The Best Drama Pilots of All Time
Pilots are strange and wonderful things. They have to be gripping enough to make you want to tune in for 10 or 20 more episodes to see what's going to happen, but they also have to give you time to breathe. They have to introduce a ton of characters, but they can't sacrifice story momentum. Most of all, they have to do their best to set the tone and voice of the series, even if those things wind up maturing over time in unexpected ways. Sometimes they don't always get it right. My favorite comedy on the air right now, "Parks and Recreation," didn't find its voice until its seventh or eighth episode, and the pilot of last season's "New Girl" only hinted at the warmth and weird camaraderie that would evolve throughout the year.
Sometimes, though, a pilot episode will knock it out of the park, in effect forcing what follows to work harder to measure up to the first few minutes of the series. Some pilots are so good they even manage to outclass what comes after, or at least cast a long and imperious shadow. The pilots below are outstanding for the way they define their series and get to the heart of what matters in the stories they're going to tell, whether it's small-town relationships or twisted spy stories. This list is just for drama pilots; the comedy list is coming soon.
The first two hours of "Lost" are some of the most exciting adventure-based storytelling in modern TV history. The two-part pilot is epic in scale -- with a budget reported to be between $10 million and $14 million, it was the most expensive pilot in ABC's history -- and every cent shows up on screen. Action, mystery, drama, and a host of strong characters fighting for survival: it's almost a movie unto itself. When the monster eats the airplane's captain, you know something's very wrong with the island, but when the survivors decode a distress call that says "The others are dead. It killed them. It killed them all," you're hooked. For all the show's later missteps, this remains a phenomenal episode.
It's amazing something as twisted and unique as "Twin Peaks" ever made it to broadcast television. The pilot episode -- released as a standalone film in Europe, with a different ending -- perfectly sets the mood for David Lynch's surrealist soap opera, from the dead girl wrapped in plastic to the psychic mom cursed with visions of a killer. Some of the more iconic moments from the series don't occur here (Cooper's infamous dream doesn't show up until the end of the third episode), but you'd be hard-pressed to find a better way to start a mystery story than this.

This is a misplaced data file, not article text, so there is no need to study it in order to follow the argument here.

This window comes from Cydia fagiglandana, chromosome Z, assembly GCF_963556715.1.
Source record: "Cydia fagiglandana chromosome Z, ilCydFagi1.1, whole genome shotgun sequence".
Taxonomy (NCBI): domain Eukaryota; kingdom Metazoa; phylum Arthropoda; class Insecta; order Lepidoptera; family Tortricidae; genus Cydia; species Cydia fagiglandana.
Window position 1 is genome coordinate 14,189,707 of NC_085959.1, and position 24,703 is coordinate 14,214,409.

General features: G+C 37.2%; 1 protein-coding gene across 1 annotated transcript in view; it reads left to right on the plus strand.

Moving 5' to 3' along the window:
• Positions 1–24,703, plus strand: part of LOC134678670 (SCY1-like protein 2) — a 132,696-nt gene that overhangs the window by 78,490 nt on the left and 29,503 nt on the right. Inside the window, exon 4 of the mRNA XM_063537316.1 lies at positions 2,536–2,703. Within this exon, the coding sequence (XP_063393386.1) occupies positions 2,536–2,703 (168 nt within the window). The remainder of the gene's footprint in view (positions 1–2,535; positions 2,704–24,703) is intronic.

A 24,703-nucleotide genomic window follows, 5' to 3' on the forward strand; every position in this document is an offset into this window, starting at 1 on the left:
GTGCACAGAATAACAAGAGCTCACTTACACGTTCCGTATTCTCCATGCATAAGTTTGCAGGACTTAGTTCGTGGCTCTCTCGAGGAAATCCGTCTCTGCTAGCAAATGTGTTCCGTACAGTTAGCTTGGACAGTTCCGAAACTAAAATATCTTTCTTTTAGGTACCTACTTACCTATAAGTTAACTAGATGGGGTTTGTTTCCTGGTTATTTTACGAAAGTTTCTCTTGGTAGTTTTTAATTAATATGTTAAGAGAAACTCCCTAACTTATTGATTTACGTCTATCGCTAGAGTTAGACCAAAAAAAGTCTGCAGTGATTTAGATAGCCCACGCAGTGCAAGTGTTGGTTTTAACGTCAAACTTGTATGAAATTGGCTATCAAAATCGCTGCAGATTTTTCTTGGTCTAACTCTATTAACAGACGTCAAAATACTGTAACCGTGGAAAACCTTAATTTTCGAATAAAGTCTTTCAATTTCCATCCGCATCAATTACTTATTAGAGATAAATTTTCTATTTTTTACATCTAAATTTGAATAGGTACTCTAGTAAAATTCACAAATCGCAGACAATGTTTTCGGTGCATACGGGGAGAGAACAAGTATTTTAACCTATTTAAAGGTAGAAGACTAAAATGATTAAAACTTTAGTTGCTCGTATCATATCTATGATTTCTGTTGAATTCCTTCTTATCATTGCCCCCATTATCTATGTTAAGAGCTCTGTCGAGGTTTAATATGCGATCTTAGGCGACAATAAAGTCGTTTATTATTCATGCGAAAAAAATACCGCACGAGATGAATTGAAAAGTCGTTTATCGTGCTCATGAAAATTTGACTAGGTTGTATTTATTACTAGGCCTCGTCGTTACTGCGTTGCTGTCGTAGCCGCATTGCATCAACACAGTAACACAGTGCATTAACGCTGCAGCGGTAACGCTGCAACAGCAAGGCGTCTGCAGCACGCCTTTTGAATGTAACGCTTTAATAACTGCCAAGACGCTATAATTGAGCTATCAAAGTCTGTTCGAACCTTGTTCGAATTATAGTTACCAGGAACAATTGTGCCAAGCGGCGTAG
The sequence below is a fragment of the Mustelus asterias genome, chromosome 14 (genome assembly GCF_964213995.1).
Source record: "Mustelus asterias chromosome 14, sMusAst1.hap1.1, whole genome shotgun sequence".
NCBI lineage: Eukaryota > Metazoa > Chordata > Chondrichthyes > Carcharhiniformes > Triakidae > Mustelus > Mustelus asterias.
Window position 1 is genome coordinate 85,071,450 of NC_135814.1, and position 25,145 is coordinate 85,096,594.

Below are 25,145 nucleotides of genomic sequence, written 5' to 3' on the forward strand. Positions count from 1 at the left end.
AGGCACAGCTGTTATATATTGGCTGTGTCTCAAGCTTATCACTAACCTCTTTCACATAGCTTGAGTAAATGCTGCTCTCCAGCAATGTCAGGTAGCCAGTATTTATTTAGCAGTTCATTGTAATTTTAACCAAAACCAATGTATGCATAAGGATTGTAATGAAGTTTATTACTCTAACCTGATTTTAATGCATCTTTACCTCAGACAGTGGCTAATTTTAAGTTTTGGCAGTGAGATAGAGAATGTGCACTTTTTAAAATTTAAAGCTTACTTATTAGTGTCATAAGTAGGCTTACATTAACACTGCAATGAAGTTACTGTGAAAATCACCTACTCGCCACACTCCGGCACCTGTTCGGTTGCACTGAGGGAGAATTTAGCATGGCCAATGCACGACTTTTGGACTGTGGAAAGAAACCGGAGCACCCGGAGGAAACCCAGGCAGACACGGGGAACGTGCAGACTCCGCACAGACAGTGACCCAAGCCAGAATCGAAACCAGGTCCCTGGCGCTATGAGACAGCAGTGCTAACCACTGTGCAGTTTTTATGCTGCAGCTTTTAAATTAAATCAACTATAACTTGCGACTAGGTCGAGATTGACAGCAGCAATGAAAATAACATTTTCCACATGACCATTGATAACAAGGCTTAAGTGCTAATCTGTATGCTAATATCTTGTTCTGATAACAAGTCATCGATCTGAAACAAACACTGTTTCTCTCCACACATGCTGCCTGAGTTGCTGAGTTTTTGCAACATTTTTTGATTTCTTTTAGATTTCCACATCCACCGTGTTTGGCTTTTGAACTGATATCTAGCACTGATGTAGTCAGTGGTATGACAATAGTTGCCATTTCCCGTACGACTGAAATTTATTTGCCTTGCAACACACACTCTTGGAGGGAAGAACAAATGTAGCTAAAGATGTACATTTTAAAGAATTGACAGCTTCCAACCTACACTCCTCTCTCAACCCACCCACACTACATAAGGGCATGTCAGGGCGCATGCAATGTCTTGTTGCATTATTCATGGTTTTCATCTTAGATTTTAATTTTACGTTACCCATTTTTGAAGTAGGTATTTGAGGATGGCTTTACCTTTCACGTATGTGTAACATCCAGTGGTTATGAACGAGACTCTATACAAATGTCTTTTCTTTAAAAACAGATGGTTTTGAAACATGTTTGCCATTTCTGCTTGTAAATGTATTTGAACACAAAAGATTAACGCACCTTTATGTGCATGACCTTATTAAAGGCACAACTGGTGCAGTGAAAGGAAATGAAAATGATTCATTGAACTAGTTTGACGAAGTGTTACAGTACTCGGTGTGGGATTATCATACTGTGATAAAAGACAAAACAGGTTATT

"Friday Night Lights"
I checked out "Friday Night Lights" when the first season hit DVD. I'd heard good things, but I'd also grown up in Texas, and I didn't know if I'd be able to enjoy a show so enamored of the small-town sports culture that had never captivated me. By the end of the first hour, I was doing my best not to cry and already reaching for the remote to cue the next episode.
"The Walking Dead"
The pilot of "The Walking Dead" is miles better than everything that came after it. It's a spare, haunting, eerie episode that sets up the zombie-filled post-apocalypse with surprising grace and restraint. It relies on subtle horror to get the job done, and there are few sequences more disquieting than watching Deputy Rick Grimes make his way alone through a city overrun with jerkily animated corpses.
"The West Wing"
"The West Wing" came blasting out of the gate with its first episode, which won three Emmys and was nominated for a fourth. (The show earned nine Emmys its first year, setting a record both for most awards in a single season and most awards for a show's first season.) The pilot finds the staff already working hard to serve the president who acts as a father figure for them -- over the years it's revealed that their real fathers are either dead, dying, or absentee -- and their actions are warm and blessedly free of irony. Creator Aaron Sorkin was always fond of big gestures and grand ideas, and the pilot culminates with the president storming into a meeting, reciting the Ten Commandments, and getting the rhetorical better of a gang of right-wing fundamentalists. It's an hour defined by optimism and commitment, and it never fails to offer a captivating look at an alternate world where domestic issues and relationship problems trump war and terrorism.
The opening moments of the "Breaking Bad" pilot are jaw-dropping: Walter White drives an RV through the desert with an unconscious passenger, trying to outrun police sirens. Then he stops, films a brief message of love for his family, and draws a gun to stand his ground against whatever comes. Also, he's not wearing any pants. Creator Vince Gilligan shoves you right into the action, but the real skill comes when he's able to cut back in time and show how organically Walter's desire for family security morphed into a burgeoning criminal enterprise. (If he could only know the Heisenberg he'd become.) A thoroughly riveting hour.
"Six Feet Under"
Grief, anger, betrayal, and the most emotionally raw funeral in TV history. Not bad for one hour. Alan Ball's HBO drama offered a moving, nuanced look at life and death through the eyes of the Fisher family and their funeral home, and the series' debut is packed with the strange and heartfelt ideas that the show would continue to explore over five seasons.
J.J. Abrams knows how to do pilots. The first episode of "Alias" is a fantastic table-setter for the action and mystery to come, even if the show couldn't sustain that level of focus over five season. (The first two are stunning, and the third is still quite good.) It's taut and economical, taking Sydney Bristow from shy student to lethal secret agent in just a few minutes, but it's never confusing, and it's sure not forgettable.